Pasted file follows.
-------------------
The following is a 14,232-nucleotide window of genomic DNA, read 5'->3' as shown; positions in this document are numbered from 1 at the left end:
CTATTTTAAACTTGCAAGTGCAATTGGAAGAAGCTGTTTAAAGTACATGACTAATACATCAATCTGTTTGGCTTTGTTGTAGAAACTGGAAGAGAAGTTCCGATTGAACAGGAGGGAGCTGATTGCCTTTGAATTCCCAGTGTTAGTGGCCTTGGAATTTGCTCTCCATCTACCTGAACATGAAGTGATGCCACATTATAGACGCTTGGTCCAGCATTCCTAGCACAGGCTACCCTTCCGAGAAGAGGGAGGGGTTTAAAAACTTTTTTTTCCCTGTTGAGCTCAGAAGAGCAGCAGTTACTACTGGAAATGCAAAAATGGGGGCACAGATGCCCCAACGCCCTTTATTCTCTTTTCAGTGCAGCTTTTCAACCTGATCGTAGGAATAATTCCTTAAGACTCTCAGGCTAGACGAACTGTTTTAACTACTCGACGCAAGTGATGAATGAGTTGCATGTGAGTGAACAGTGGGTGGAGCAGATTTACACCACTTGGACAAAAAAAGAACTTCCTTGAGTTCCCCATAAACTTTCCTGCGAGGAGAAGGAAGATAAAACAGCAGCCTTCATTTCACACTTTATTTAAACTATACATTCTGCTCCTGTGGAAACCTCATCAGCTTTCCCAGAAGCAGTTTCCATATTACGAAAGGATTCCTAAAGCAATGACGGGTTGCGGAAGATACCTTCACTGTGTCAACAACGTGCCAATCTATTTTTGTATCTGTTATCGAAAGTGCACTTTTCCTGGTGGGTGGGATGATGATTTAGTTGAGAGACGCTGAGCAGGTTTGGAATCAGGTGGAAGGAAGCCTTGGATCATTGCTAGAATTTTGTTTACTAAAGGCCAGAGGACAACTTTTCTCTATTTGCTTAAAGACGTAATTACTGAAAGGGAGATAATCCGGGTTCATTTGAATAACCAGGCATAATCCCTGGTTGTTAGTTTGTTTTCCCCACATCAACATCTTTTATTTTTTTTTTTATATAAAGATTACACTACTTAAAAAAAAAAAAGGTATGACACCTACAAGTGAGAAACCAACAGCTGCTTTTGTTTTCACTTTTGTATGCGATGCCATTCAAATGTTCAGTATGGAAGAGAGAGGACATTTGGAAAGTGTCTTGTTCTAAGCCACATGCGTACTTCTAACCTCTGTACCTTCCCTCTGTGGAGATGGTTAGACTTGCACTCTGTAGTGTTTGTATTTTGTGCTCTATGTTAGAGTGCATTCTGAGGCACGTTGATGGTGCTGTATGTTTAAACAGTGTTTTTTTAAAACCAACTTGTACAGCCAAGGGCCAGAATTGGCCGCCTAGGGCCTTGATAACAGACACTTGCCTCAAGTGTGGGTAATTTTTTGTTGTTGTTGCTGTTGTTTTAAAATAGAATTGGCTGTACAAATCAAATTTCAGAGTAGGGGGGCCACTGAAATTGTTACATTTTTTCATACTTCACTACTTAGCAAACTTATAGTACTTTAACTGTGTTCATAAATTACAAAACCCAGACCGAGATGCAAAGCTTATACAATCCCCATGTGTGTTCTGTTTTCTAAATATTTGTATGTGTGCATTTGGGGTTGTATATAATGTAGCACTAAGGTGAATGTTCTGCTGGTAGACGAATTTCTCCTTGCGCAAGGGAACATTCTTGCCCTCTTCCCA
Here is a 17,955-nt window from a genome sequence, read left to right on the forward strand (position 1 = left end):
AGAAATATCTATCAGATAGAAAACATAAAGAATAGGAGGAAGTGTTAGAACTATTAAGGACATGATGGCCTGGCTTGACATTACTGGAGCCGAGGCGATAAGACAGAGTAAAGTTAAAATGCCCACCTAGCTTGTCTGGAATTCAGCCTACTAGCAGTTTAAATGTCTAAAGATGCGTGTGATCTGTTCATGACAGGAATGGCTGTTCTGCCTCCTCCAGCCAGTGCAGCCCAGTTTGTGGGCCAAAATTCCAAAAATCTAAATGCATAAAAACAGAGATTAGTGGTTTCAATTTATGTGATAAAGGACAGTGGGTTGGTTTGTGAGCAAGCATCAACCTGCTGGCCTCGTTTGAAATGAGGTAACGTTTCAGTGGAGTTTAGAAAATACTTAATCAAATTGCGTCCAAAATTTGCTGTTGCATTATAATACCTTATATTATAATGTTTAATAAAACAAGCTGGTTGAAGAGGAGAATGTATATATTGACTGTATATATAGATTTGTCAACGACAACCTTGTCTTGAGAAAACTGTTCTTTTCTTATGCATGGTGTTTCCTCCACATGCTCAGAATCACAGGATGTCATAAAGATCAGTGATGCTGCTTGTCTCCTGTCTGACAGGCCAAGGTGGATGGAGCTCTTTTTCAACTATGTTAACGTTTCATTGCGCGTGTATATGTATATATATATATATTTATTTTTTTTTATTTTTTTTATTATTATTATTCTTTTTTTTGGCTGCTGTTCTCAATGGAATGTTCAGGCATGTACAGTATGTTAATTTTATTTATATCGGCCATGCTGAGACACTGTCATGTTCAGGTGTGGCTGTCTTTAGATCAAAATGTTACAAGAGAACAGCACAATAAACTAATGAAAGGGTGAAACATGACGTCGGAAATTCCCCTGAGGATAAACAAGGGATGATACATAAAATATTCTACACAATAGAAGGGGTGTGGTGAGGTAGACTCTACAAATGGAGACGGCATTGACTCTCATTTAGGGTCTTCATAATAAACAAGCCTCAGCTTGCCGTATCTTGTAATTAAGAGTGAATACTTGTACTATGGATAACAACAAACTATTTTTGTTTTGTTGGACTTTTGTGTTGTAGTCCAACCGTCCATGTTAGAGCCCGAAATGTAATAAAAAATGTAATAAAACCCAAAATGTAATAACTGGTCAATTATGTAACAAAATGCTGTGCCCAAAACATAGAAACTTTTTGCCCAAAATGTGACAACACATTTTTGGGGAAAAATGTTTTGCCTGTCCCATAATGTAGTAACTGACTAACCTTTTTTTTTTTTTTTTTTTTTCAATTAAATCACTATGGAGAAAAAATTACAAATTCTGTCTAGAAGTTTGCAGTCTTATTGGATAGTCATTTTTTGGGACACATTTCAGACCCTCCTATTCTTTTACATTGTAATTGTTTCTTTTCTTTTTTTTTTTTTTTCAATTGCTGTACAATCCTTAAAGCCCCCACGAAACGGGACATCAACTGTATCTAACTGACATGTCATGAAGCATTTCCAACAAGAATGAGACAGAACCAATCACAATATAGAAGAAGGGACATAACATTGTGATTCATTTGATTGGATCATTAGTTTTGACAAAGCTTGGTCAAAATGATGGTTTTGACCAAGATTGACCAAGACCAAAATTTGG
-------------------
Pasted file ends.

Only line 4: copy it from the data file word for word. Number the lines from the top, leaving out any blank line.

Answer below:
AGAAATATCTATCAGATAGAAAACATAAAGAATAGGAGGAAGTGTTAGAACTATTAAGGACATGATGGCCTGGCTTGACATTACTGGAGCCGAGGCGATAAGACAGAGTAAAGTTAAAATGCCCACCTAGCTTGTCTGGAATTCAGCCTACTAGCAGTTTAAATGTCTAAAGATGCGTGTGATCTGTTCATGACAGGAATGGCTGTTCTGCCTCCTCCAGCCAGTGCAGCCCAGTTTGTGGGCCAAAATTCCAAAAATCTAAATGCATAAAAACAGAGATTAGTGGTTTCAATTTATGTGATAAAGGACAGTGGGTTGGTTTGTGAGCAAGCATCAACCTGCTGGCCTCGTTTGAAATGAGGTAACGTTTCAGTGGAGTTTAGAAAATACTTAATCAAATTGCGTCCAAAATTTGCTGTTGCATTATAATACCTTATATTATAATGTTTAATAAAACAAGCTGGTTGAAGAGGAGAATGTATATATTGACTGTATATATAGATTTGTCAACGACAACCTTGTCTTGAGAAAACTGTTCTTTTCTTATGCATGGTGTTTCCTCCACATGCTCAGAATCACAGGATGTCATAAAGATCAGTGATGCTGCTTGTCTCCTGTCTGACAGGCCAAGGTGGATGGAGCTCTTTTTCAACTATGTTAACGTTTCATTGCGCGTGTATATGTATATATATATATATTTATTTTTTTTTATTTTTTTTATTATTATTATTCTTTTTTTTGGCTGCTGTTCTCAATGGAATGTTCAGGCATGTACAGTATGTTAATTTTATTTATATCGGCCATGCTGAGACACTGTCATGTTCAGGTGTGGCTGTCTTTAGATCAAAATGTTACAAGAGAACAGCACAATAAACTAATGAAAGGGTGAAACATGACGTCGGAAATTCCCCTGAGGATAAACAAGGGATGATACATAAAATATTCTACACAATAGAAGGGGTGTGGTGAGGTAGACTCTACAAATGGAGACGGCATTGACTCTCATTTAGGGTCTTCATAATAAACAAGCCTCAGCTTGCCGTATCTTGTAATTAAGAGTGAATACTTGTACTATGGATAACAACAAACTATTTTTGTTTTGTTGGACTTTTGTGTTGTAGTCCAACCGTCCATGTTAGAGCCCGAAATGTAATAAAAAATGTAATAAAACCCAAAATGTAATAACTGGTCAATTATGTAACAAAATGCTGTGCCCAAAACATAGAAACTTTTTGCCCAAAATGTGACAACACATTTTTGGGGAAAAATGTTTTGCCTGTCCCATAATGTAGTAACTGACTAACCTTTTTTTTTTTTTTTTTTTTTCAATTAAATCACTATGGAGAAAAAATTACAAATTCTGTCTAGAAGTTTGCAGTCTTATTGGATAGTCATTTTTTGGGACACATTTCAGACCCTCCTATTCTTTTACATTGTAATTGTTTCTTTTCTTTTTTTTTTTTTTTCAATTGCTGTACAATCCTTAAAGCCCCCACGAAACGGGACATCAACTGTATCTAACTGACATGTCATGAAGCATTTCCAACAAGAATGAGACAGAACCAATCACAATATAGAAGAAGGGACATAACATTGTGATTCATTTGATTGGATCATTAGTTTTGACAAAGCTTGGTCAAAATGATGGTTTTGACCAAGATTGACCAAGACCAAAATTTGG